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Waterboarding Redux: Anthony Romero Takes on Yoo, Gonzales Over Bush-Era "Lawlessness"

Tori Mends-Cole,
Washington Legislative Office
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August 3, 2011

The Aspen Security Forum never lacks for high-powered panelists for its annual discussions on homeland security. The July 30 session featuring ACLU Executive Director Anthony Romero was no exception.

For a discussion on The Rule of Law and the War on Terrorism, Romero went up against, among others, John Yoo, the former assistant attorney general in the last Bush administration, whose memo provided the legal justification for water boarding, and former Attorney General Alberto Gonzales, also Yoo’s old boss.

Right out of the gates, Romero threw down the gauntlet by saying the biggest threat to homeland security was America’s “willing abdication of her moral authority at home and abroad and the utter lawlessness of the Bush years.” That lawlessness included the “surveillance of U.S. citizens without Congressional approval or review of the judiciary; the detention of American citizens without charges or trial, apprehended on American soil as enemy combatants; the establishment of black sites where torture was committed … and the absence of ensuring accountability for crimes committed by Americans and authorized at our highest level.”

Romero challenged Gonzales’ claim that Bush’s policies fell within the constraints of the law, reasoning that the Bush administration changed laws to suit its policies. Nonsense, said Romero, who countered that the lawlessness Gonzales condoned resulted in us “forfeiting our ability to be free.”

Gonzales contended that 9/11 presented uncharted territory and the Bush Administration needed options to react quickly. He conceded mistakes were made, but that the new policies did not technically break the law. For example, “cruel, inhumane and degrading” could only constitute torture if it “shocked the conscience,” he said. Glaringly, Gonzales never mentioned whose conscience needed to be shocked, or that to shock the conscience, the information must be public.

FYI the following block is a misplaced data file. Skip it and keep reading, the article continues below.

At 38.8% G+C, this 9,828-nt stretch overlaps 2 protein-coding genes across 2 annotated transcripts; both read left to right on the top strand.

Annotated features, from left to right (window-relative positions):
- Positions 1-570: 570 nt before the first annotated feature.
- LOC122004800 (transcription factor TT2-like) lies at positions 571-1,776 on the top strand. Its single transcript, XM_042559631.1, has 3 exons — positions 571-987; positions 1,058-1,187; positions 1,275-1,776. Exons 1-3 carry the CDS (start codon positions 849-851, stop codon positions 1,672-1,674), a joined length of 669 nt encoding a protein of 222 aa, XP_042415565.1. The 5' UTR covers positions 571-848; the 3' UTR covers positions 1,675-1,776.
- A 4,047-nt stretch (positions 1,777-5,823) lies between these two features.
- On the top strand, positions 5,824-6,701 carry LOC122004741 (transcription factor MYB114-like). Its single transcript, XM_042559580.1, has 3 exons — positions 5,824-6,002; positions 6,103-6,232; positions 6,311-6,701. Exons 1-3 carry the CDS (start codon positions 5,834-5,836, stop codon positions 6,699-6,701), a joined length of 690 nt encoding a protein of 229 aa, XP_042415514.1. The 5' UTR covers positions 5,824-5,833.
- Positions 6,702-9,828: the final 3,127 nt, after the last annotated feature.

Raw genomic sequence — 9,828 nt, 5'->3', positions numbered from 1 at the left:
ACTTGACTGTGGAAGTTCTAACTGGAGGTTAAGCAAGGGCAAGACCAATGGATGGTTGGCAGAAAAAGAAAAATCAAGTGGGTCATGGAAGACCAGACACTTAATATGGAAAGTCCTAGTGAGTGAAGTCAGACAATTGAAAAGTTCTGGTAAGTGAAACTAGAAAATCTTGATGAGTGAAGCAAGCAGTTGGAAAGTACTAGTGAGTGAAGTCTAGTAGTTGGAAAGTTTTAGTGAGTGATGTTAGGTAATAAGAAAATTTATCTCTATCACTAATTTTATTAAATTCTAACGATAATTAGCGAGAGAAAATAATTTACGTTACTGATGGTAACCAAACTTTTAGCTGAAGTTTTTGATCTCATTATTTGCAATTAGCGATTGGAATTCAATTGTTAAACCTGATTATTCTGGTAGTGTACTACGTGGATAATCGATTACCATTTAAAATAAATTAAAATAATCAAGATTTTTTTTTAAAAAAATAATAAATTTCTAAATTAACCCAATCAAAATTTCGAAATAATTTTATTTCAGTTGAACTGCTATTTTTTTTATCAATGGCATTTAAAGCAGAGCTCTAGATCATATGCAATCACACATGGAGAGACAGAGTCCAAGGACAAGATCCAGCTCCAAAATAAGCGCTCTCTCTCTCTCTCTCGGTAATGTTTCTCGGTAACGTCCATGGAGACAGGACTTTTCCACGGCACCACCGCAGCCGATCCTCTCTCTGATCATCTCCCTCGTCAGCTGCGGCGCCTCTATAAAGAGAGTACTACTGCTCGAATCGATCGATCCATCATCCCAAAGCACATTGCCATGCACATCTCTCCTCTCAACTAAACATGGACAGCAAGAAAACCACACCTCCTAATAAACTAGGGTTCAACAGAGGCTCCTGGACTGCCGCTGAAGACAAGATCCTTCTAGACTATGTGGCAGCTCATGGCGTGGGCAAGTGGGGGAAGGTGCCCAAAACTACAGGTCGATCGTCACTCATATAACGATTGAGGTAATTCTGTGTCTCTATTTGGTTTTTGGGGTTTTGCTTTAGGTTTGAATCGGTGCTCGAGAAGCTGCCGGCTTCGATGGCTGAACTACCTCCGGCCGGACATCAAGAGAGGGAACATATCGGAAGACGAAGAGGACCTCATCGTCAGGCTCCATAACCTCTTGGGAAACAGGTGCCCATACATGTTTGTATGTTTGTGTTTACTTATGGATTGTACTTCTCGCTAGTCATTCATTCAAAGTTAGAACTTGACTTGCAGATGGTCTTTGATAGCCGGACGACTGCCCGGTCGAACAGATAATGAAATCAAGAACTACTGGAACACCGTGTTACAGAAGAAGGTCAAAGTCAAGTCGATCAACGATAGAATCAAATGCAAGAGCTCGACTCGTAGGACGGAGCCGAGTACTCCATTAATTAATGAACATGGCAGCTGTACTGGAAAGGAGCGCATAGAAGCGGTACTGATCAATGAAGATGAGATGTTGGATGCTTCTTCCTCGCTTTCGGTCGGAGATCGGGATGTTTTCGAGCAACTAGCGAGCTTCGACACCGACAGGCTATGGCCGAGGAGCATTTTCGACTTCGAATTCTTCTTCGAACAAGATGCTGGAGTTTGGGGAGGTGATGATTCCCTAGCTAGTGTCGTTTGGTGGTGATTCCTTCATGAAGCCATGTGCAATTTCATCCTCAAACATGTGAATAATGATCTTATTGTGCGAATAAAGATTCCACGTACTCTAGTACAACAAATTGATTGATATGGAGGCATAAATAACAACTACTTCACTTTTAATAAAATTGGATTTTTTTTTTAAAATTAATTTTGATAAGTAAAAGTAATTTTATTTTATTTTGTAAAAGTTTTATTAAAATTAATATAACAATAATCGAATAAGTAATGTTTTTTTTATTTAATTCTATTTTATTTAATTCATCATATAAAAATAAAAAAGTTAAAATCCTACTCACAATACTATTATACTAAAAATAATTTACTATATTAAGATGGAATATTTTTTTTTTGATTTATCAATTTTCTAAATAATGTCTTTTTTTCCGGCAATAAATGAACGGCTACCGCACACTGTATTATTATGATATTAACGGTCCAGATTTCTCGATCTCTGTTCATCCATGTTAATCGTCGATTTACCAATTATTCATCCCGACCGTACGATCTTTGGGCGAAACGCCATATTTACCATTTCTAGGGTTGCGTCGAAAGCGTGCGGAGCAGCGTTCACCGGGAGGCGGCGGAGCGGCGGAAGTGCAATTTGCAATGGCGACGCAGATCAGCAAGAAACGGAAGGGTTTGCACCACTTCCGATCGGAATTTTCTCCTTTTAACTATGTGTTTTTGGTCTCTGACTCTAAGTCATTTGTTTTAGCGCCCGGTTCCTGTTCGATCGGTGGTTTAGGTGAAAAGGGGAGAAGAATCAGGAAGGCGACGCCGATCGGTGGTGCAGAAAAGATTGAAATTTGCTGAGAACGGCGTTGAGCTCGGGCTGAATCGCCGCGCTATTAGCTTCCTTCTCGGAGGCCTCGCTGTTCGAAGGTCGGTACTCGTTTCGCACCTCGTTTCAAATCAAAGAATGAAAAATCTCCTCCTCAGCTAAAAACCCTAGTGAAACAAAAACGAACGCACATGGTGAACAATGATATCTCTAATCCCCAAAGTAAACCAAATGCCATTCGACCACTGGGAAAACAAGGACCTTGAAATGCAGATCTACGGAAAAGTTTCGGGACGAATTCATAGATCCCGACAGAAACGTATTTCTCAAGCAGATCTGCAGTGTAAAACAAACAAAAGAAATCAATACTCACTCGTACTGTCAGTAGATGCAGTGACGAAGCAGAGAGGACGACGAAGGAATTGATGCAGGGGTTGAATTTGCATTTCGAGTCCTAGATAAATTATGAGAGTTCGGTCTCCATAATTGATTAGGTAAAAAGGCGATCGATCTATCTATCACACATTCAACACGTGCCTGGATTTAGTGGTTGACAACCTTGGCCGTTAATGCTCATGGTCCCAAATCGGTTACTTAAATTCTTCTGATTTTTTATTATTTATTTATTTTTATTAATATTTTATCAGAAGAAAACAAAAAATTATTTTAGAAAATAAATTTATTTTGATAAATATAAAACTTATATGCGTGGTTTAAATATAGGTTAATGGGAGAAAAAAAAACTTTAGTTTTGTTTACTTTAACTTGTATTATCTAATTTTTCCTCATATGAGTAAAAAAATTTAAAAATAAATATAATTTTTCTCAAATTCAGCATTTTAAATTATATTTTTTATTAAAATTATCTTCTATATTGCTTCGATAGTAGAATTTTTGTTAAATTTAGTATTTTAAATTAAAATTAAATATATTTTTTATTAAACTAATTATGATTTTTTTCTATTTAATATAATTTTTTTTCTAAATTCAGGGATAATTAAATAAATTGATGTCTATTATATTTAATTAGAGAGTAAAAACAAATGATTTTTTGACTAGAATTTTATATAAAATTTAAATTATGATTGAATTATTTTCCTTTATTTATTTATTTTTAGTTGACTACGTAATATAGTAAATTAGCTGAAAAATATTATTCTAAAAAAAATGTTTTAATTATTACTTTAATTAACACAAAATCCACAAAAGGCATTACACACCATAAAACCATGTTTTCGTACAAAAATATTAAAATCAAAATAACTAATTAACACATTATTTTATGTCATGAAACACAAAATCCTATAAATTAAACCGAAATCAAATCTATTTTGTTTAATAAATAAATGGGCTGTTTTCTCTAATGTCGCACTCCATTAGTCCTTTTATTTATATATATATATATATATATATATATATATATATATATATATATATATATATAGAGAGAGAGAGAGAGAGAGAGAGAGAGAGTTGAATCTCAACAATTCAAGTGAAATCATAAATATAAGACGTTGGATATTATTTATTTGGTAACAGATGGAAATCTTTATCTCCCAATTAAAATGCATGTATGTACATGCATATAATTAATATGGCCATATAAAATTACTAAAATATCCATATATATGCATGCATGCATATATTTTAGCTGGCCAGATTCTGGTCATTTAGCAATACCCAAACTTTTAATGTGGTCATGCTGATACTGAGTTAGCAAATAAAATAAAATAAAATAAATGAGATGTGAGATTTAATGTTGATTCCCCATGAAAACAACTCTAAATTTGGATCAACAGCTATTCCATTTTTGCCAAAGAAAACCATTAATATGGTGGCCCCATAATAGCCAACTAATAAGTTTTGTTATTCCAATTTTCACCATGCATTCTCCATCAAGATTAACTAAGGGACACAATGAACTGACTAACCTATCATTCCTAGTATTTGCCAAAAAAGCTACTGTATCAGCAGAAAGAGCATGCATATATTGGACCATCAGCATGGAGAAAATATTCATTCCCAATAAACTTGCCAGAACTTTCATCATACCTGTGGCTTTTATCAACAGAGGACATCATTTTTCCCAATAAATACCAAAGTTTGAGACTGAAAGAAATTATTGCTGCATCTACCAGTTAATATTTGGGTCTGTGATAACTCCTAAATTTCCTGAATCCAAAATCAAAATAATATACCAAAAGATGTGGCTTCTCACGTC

Yoo immediately went on the defensive – after all, he was a chief architect behind quite a few of those (now illegal or retracted) policies. He accused the ACLU of “blurr[ing] the rules of war,” and said the end justified the means. He insisted that “waterboarding is enhanced interrogation, not torture.” Romero had little use for such euphemisms. He fired back that Japanese soldiers were prosecuted for waterboarding U.S. soldiers as torture. Yoo replied that waterboarding was approved because less than one percent of soldiers who had gone through training using waterboarding had suffered any psychological or physical reaction. Really?

Yoo contended that the fight against terrorism should be framed as a war and that “different” rules apply during times of war, a notion Romero vehemently rejected. Romero said “this war is not like the civil war or the second World War, this war will never come to a public decisive end. We do not have established lines of the battlefield. This war will end only when we re-insert ourselves in a lawful approach to dealing with crime.”

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